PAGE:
I am trying to solve two equations that take the form:

$W_0 \sqrt{1+\left(\dfrac{z}{\lambda\,\pi\, W_{0}^2}\right)}=W_1\;\,\quad \ldots(1)$

$W_0\sqrt{1+\left( \dfrac{z+0.1}{\lambda\, \pi\, W_{0}^2}\right)}=W_2\quad\;\, \ldots(2)$

The quantities $\lambda, W_1, \text{ and } W_2$ are known parameters. I am trying to solve for the unknowns $W_0\text{ and } z$. How would I go about doing this. The result is to be in the $\mathbb{R}$. My attempts are below:

Attempt 1:

Solve[{W Sqrt[1+(z/(\[Lambda] \[Pi] W^2))^2]==A,W Sqrt[1+((z+0.1)/(\[Lambda] \[Pi]

Attempt 2:

FindInstance[W Sqrt[1+(z/(\[Lambda] \[Pi] W^2))^2]==A&&W Sqrt[1+((z+0.1)/(\[Lambda] 
\[Pi] W^2))^2]==B,{W,z},Complexes]

Attempt 3:

FindRoot[W Sqrt[1+(z/(\[Lambda] \[Pi] W^2))^2]==A,W Sqrt[1+((z+0.1)/(\[Lambda] \[Pi] 
W^2))^2]==B,{{W,1.03 10^-3},{z,4.0 10^-1}}]

My question is what is the best method to solve equations such as these and what will yield the best numerical or analytical result.

  • 2
    $\begingroup$ If you are trying to do this symbolically, remember to avoid introducing approximate numbers--change 0.1 to 1/10, for example. The result of Solve[{W Sqrt[1 + (z/(λ π W^2))^2] == A, W Sqrt[1 + ((z + 1/10)/(λ π W^2))^2] == B}, {W, z}] // FullSimplify is IMO quite nice. $\endgroup$ Sep 23, 2012 at 0:21
  • 1
    $\begingroup$ If you check your code then W (or W_0 in TeX) comes out to be at the power 4 under square root. In your TeX code it is at the power 2. $\endgroup$ Sep 23, 2012 at 0:39
  • 1
    $\begingroup$ @OleksandrR. I've heard this before: changing 0.1 to 1/10. Why is that? $\endgroup$
    – dearN
    Sep 23, 2012 at 18:15
  • 1
    $\begingroup$ @drN: halirutan's answer explains why. $\endgroup$ Sep 30, 2012 at 23:38

1 Answer 1


All you need is already mentioned in the comment. Let me give you some more information, how you could have prevented your mistake. When I solve something, I almost always try to get an analytic solution first, because then you not only having an answer, but you can investigate under which circumstances your solution is true.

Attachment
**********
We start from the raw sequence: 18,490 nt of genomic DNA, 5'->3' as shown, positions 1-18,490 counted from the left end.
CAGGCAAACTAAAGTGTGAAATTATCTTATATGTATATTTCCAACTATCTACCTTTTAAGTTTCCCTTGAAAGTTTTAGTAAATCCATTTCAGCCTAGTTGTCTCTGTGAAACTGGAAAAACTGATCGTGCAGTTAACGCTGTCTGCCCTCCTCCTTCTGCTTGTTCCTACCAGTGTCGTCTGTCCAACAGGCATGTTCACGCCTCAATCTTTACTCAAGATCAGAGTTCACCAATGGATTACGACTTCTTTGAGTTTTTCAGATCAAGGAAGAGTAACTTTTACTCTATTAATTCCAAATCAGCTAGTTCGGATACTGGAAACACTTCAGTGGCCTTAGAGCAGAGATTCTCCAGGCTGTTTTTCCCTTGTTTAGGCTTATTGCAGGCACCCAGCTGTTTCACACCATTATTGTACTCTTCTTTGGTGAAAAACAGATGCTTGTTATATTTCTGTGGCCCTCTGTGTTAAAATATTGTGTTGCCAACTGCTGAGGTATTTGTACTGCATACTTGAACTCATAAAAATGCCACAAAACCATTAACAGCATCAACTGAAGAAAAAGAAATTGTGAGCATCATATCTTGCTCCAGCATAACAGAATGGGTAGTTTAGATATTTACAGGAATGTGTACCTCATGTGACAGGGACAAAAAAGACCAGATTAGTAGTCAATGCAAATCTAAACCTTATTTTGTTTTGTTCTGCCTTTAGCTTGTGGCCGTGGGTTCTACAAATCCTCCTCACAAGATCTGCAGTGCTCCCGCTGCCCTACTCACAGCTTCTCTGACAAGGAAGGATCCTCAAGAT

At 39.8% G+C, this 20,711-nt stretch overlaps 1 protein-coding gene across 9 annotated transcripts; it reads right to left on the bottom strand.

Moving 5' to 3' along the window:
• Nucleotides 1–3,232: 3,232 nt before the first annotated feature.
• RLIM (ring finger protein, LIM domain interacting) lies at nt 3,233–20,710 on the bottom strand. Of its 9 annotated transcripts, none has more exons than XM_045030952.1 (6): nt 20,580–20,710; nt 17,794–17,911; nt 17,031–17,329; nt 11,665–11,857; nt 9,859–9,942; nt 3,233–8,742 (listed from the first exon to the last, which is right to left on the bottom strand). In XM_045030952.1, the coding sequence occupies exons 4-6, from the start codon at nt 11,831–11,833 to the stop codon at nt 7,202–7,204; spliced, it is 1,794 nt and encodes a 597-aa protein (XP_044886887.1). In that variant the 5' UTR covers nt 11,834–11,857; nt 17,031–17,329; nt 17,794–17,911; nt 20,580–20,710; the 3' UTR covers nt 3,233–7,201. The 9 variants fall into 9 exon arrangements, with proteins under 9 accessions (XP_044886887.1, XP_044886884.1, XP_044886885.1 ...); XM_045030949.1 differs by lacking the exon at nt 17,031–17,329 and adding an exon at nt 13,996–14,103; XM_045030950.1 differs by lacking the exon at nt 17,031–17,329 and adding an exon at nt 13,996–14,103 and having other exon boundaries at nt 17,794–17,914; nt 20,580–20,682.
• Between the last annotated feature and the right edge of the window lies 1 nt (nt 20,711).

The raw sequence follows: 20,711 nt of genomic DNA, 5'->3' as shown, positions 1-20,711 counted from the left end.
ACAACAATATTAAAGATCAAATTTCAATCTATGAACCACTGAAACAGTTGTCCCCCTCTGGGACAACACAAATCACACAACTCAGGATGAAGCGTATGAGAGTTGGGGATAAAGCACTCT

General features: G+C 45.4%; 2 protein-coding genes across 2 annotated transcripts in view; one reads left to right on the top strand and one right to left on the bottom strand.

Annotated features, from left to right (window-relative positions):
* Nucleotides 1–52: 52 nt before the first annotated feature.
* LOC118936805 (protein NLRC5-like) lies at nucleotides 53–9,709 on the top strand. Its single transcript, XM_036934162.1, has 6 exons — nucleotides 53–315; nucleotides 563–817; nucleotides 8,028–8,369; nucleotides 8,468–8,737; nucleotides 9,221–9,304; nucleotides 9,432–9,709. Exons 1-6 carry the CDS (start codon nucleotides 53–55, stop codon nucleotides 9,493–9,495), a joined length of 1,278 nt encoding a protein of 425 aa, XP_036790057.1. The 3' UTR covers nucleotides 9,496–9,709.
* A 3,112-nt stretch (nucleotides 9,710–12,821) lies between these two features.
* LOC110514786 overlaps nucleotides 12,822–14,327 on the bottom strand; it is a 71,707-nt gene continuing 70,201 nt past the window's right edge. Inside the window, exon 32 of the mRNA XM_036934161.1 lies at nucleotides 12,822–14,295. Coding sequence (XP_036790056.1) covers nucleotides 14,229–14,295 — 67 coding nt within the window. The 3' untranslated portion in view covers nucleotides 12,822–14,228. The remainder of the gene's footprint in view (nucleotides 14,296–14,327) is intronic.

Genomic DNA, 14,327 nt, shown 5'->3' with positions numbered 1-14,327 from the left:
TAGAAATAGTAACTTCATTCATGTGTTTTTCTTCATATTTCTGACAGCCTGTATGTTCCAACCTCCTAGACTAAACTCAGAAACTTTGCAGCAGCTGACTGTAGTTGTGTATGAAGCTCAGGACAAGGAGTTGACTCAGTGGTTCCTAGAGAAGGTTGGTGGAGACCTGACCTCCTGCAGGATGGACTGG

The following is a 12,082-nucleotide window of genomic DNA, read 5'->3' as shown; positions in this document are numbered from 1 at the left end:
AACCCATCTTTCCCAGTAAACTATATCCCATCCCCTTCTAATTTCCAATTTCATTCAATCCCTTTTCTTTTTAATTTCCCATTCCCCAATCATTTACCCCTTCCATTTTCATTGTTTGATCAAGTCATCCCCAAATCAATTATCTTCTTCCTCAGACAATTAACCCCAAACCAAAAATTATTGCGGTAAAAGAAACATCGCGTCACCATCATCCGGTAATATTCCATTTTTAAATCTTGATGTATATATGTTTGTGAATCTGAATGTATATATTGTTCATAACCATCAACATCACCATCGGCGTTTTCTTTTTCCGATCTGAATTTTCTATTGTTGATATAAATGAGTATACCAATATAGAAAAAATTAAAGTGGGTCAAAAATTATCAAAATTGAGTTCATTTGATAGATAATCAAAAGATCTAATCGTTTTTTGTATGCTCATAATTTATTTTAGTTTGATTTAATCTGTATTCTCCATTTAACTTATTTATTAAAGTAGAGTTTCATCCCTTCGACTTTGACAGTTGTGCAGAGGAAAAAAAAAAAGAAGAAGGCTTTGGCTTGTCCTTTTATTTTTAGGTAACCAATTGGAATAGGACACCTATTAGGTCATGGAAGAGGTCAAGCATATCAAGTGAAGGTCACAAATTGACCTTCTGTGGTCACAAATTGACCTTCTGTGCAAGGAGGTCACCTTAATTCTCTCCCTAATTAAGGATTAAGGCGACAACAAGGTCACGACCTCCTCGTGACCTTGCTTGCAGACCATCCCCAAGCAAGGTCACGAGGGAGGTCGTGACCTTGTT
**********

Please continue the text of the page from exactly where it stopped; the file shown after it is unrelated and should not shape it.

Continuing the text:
What you have to understand first, that it is crucial in Mathematica, to give problems in the right form: And here I mean, the right form of numeric quantities. You have 3 types of numeric quantities in Mathematica:

  • Analytic (exact) values like 1,100,Exp[2],Pi
  • Machine numbers 1.0, Exp[2.0], N[Pi]
  • Arbitrary-precision numbers 1.0`10, N[Exp[2], 10]

Please read the Numerical Precision carefully to understand the differences. The first thing to know is, that whenever you use exact values only, Mathematica will never do a computation where you lose information. It will only do mathematical correct transformations. See the difference

  Out[17]= -1

Exp[I*Pi + 0.0]
  -1. + 1.22465*10^-16 I

In the last example I forced Mathematica to leave the save field of exact evaluation by using 0.0. This told Mathematica to solve the expression numerically introducing some roundoff error.

And now you know, why you don't want to use 0.1 in your equation. This forces an numeric evaluation which gives you only numeric output instead of analytic.

Therefore, replace the 0.1 by 1/10 and use Solve or Reduce.

 Solve[{W Sqrt[1 + (z/(\[Lambda] \[Pi] W^2))^2] == A, 
   W Sqrt[1 + ((z + 1/10)/(\[Lambda] \[Pi] W^2))^2] == B}, {W, z}]

If you try Reduce, you may have to wait half an hour and you'll get output which takes 10 sheets of paper, but you get conditions which have to hold for an particular solution. Maybe not for this, but for smaller problems this can be very insightful.

Reduce[{W Sqrt[1 + (z/(\[Lambda] \[Pi] W^2))^2] == A, 
  W Sqrt[1 + ((z + 1/10)/(\[Lambda] \[Pi] W^2))^2] == B}, {W, z}, Reals]
  • 3
    $\begingroup$ Great detailed answer on this topic $\endgroup$
    – kale
    Sep 23, 2012 at 3:46
  • 1
    $\begingroup$ Excellent! This was a great response I was looking for, and has also shed some light on me for going about solving equations more efficiently as to the type of solution I want out of it. +1... Thanks. $\endgroup$
    – night owl
    Sep 30, 2012 at 21:28

Your Answer

By clicking “Post Your Answer”, you agree to our terms of service and acknowledge you have read our privacy policy.

Not the answer you're looking for? Browse other questions tagged or ask your own question.